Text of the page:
The number of English households in fuel poverty will double to 5 million from April 1, new research warned on Friday as Brits braced for their energy bills to increase by hundreds of pounds.
The Resolution Foundation said that as a result of higher prices coming into force on Friday, 2.5 million households in England would be plunged into “fuel stress.”
Energy bills in Britain are set to surge from Friday, after Ofgem, the country’s energy regulator, announced in February that it would increase its price cap by a record-breaking 54% from April 1.
Ofgem’s price cap limits how much households in the U.K. can be charged for energy utilities, and is reviewed twice a year.
Before Friday, the price cap meant the average household’s annual energy bill was between £1,277 ($1,676) and £1,370. Under the new price cap, millions of households could see their energy bills rise by around £700 a year.
According to the Resolution Foundation’s briefing on Friday, low-income households would be hit hardest by the price rise, with the poorest 20% of households set to spend 10% of their budget on energy bills, while the wealthiest 20% of households would spend 4% of their budget on energy.
Prices in the U.K. are increasing after wholesale natural gas prices reached record highs in Europe last year, caused by a number of issues including low inventories and Russia tightening its gas supply to the EU even before disputes over energy purchases that have arisen since Moscow’s invasion of Ukraine.
The U.K. has been hit particularly hard by the wholesale gas price surge, due to its heavy reliance on gas as an energy source, and the issue has heavily contributed to the country’s worst cost of living crisis in decades.
British Finance Minister Rishi Sunak announced in February that all residential electricity customers would receive a £200 discount on their electricity bills from October, which would later be repaid in £40 installments over five years.
He also announced that the majority of households would be given a £150 rebate on their council tax — a levy paid by households based on the value of their home.
Potential impact of Ukraine war
The war in Ukraine, and the Western sanctions package that has been imposed in response, has already created volatility in energy markets, and could threaten more price and supply instability in the future.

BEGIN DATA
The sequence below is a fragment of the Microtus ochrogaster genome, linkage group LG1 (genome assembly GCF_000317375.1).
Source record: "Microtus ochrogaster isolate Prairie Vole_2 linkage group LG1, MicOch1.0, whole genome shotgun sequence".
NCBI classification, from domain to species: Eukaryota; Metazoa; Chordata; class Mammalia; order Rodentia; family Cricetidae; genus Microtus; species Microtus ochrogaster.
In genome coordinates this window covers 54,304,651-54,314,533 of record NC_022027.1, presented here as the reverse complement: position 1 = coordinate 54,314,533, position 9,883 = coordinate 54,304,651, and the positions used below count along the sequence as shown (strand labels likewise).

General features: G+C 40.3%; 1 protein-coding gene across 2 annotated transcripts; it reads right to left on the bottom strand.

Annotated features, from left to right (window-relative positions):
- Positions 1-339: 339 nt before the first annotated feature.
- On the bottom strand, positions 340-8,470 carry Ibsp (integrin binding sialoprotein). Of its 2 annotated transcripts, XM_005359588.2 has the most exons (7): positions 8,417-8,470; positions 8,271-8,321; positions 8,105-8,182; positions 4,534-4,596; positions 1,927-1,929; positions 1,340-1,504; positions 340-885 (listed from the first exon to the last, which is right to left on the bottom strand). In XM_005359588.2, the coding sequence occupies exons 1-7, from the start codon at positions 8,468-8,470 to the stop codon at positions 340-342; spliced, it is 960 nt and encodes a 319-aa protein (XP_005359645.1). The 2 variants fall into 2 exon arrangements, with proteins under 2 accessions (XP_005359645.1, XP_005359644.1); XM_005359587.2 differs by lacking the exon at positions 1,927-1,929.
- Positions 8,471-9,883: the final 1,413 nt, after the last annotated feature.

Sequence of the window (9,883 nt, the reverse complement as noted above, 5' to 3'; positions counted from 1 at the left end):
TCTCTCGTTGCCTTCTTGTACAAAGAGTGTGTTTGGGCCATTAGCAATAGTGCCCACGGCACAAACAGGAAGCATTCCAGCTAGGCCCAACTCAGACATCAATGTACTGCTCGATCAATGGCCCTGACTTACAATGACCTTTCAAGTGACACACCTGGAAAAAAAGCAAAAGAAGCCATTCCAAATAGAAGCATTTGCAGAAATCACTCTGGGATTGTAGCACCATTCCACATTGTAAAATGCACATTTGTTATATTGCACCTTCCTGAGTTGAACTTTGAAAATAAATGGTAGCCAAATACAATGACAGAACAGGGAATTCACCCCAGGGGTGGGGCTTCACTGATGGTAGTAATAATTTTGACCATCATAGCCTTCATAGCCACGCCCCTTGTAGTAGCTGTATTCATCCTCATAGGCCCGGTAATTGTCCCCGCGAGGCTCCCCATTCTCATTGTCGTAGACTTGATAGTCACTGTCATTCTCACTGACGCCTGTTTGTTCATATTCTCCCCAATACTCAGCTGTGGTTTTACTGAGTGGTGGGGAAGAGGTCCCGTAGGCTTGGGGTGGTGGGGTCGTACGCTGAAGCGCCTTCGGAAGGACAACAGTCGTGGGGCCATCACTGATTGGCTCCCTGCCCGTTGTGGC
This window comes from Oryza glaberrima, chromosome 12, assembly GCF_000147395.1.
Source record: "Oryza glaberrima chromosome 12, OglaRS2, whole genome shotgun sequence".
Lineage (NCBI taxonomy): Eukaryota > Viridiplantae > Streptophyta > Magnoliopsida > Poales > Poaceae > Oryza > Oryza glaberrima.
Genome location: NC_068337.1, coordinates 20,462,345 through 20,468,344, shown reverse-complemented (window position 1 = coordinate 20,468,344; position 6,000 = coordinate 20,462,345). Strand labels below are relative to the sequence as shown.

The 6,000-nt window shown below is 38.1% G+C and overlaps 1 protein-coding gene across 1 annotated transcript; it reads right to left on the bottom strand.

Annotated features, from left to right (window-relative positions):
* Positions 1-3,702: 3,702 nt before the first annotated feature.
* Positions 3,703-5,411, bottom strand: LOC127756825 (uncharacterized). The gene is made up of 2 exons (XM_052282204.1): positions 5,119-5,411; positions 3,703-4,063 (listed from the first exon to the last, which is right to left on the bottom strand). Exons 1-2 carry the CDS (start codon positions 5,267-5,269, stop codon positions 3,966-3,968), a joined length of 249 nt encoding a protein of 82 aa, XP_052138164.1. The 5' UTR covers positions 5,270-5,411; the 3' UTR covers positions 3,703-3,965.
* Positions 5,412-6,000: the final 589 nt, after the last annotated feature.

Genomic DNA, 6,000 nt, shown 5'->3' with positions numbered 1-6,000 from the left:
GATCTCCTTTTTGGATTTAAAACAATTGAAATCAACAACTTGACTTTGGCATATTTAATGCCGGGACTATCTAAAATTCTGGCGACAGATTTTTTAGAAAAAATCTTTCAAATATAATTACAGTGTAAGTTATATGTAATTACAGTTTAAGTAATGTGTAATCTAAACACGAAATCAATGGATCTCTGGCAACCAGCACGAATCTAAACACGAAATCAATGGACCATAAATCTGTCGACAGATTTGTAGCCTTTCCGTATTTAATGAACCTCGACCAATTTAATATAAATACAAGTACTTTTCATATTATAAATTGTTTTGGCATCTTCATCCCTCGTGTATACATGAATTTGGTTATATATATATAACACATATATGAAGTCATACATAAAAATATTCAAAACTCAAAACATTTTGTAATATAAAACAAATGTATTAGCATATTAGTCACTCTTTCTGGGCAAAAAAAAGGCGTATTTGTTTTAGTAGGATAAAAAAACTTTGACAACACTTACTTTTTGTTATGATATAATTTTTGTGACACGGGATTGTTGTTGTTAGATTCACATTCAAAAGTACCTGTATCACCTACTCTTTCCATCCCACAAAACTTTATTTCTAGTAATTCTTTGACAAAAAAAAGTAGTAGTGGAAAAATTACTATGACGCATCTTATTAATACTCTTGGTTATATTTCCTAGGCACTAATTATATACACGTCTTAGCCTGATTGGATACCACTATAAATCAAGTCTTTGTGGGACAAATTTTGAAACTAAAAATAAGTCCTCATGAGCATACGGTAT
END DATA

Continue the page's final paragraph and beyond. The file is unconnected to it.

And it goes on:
With Russian President Vladimir Putin locking horns with European leaders after demanding payments for Russian gas be made in rubles, some energy analysts have warned that European countries — including the U.K. — could be forced to resort to rationing supplies of natural gas and diesel if Russia decides to shut off its supplies to the continent.
Putin issued a warning in recent days that if “unfriendly” countries refuse to make payments in rubles by Friday, their contracts for gas purchases would be halted — a move condemned by Germany, Europe’s biggest consumer of Russian gas, as “political blackmail.”
While the price of natural gas has fallen drastically in Europe since earlier this month, prices remain inflated.
The day-ahead price for natural gas on the U.K.’s National Balancing Point exchange reached £2.95 per therm on Friday, according to data from Reuters. A year ago, gas on the NBP traded at £0.50 per therm.
Meanwhile, the European day-ahead price on Friday was around 123 euros per megawatt-hour, according to Reuters — up from 19.2 euros a year earlier.
Oil prices have also been highly volatile since Russia launched its invasion of Ukraine on Feb. 24.
Britain’s energy price cap is set to be adjusted again in October. If wholesale energy prices remain elevated, the U.K.’s Office for Budget Responsibility has predicted that the energy price cap could rise by a further 40% in the fall. The OBR projected in an update earlier this month that it would push inflation to 8.7% and cut GDP growth.
“A £500 rise in the price cap to £2,500 on 1 October — less than the OBR forecast of a £830 rise, although this was made when gas prices were higher than they are now — would mean that almost a third of all families in England would fall into fuel stress — 7.5 million households in total,” the Resolution Foundation said Friday.